What is Network Security?Cyber attacks are on the rise. In 2019, CNBC first reported that the global financial impact of cybercrime could hit $5.1 trillion. They further highlighted that 42% of small businesses were victims of cyber attacks that averaged $200,000 in costs — closing the doors for many of those businesses. Cyber risks drive businesses to invest in network security, especially as more interactions occur on the internet than ever before. Secure, stable networks protect your company’s business interests and prevent sensitive data from falling prey to cyber predators. Network security combines multiple layers of defense at both the edge of the network and from within. Each layer has configurations that allow authorized users to gain access while unauthorized users or attacks do not. By implementing more layers of security to your network, you prevent private data and activity from succumbing to outside, unauthorized access that can harm your organization’s reputation and ability to do business. In this article, discover the benefits of network security and the various types of protection you can implement to protect your organization. Looking for a secure hosting platform for your resource-heavy software, like Quickbooks Enterprise? Summit Hosting implements world-class security while remaining affordable for any size operation!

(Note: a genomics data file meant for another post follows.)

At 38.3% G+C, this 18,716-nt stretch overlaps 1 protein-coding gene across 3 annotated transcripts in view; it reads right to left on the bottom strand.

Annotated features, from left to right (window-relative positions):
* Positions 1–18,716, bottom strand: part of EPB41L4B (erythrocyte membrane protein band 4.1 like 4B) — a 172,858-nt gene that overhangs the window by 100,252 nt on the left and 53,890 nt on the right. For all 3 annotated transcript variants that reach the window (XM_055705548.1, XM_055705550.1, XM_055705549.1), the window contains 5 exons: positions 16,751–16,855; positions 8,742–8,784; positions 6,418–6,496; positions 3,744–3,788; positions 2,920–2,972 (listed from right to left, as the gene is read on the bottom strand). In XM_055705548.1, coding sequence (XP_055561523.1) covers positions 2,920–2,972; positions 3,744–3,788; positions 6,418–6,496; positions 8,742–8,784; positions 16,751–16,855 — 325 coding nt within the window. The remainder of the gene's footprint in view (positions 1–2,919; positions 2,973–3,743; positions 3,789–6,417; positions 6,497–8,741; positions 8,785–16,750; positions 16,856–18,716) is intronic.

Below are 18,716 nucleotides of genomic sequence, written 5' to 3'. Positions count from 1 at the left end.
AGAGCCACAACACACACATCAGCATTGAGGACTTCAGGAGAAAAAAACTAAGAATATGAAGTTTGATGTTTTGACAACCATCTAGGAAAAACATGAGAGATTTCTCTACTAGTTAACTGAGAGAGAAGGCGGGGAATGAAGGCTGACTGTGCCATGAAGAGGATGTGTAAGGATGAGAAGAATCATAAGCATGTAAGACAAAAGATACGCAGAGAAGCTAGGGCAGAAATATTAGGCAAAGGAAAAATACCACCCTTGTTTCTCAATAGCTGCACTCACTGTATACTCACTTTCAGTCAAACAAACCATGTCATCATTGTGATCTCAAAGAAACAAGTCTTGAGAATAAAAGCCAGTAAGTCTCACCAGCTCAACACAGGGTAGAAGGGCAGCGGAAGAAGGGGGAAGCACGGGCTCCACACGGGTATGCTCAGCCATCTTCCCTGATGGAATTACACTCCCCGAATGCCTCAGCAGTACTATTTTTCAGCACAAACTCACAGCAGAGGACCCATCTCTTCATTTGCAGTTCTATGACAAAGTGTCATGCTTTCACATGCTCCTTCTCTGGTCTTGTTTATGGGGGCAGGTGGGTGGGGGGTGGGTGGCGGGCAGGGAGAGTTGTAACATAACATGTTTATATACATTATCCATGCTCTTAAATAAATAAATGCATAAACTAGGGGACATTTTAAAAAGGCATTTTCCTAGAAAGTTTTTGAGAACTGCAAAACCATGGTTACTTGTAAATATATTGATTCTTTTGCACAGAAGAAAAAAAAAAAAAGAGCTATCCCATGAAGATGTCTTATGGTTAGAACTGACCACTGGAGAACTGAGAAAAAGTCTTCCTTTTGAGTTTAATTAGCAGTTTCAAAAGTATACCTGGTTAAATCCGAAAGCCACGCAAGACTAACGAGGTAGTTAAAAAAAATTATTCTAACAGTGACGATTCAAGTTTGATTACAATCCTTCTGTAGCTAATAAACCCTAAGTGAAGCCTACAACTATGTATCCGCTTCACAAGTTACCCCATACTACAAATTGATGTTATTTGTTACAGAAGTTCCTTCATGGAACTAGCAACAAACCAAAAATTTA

What are the Benefits of Network Security?Though intrusion detection is a great start, it won’t provide total endpoint security. Basic security will only get you so far. Robust network security relies on a layered approach, where each consecutive defense prevents stronger and more devastating cyber attacks. While adding security protocols and technology contributes to higher IT costs, there are significant benefits to investing beyond the fundamental requirements.
- Build consumer trust – Security boosts confidence in your organization. The methods, certifications, and information security you employ help create that lasting trust leading to returned business.
- Mitigates risk – Stay compliant with government regulations and reduce the risk of financial repercussions. Robust network security also reduces the burden of an attack, should you become a victim.